To put it in simple terms, think of these two reporters as the pen police who use confidential informants. You can put them into the same category as the undercover officer who use confidential informants to help prosecutors get charges and convictions of the bad guys.
If an undercover officer was forced to name the confidential informant in many cases, we would have many criminals on the street and that officer’s livelihood and life would be in jeopardy. Now I’m not saying that the reporters’ lives would be in danger if they did reveal the identities of the sources but their livelihoods and their reputations would be utterly destroyed.
But the government does not see it that way. To U.S. attorney, Douglas Miller believes that the reporters should be jailed because they are impeding his investigation.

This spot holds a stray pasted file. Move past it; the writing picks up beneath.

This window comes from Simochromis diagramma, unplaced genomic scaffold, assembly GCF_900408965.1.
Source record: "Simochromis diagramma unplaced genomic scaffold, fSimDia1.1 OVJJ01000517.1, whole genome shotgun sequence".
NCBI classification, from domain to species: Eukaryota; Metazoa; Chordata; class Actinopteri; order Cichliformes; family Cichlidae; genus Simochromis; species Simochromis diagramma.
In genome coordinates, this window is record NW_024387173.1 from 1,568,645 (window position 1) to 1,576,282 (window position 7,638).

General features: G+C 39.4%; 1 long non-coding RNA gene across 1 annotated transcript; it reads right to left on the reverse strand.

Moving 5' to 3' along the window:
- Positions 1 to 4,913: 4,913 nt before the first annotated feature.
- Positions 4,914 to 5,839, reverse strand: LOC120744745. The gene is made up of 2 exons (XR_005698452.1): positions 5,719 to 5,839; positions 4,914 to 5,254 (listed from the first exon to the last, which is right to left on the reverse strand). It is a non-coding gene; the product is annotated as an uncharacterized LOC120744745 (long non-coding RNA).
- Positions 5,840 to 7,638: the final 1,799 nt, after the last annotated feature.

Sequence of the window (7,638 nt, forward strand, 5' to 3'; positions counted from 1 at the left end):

“Only imprisonment would be the type of sanction that’s going to get their attention.” Maybe Mr. Miller doesn’t get it. These reporters’ attentions are already enlightened. The very reason why he even has a case is because of the work these two writers have put forth and instead of him thanking them for their service, he wants to put them in jail.
Talk about being an ungrateful, spoiled brat who doesn’t get his way. It’s a tragedy that the government is willing to prosecute someone for doing his or her job of reporting and bring awareness to an issue.
The sad part about this is that the U.S. government will continue to persecute reporters because they want some sort of censorship on some stories that are coming out. Let us not forget that in the current administration, New York Times reporter Judith Miller was jailed for 85 days last year for refusing to testify in an investigation into the leak of CIA agent Valerie Plame’s name.
The government has yet to really go after the very person in charge of the leak because the blood trail leads right back to Vice President Dick Chaney. But Ms. Miller had to endure having a criminal record with no apology whatsoever from the government that she is probably very proud of (not the administration mind you, but the institution).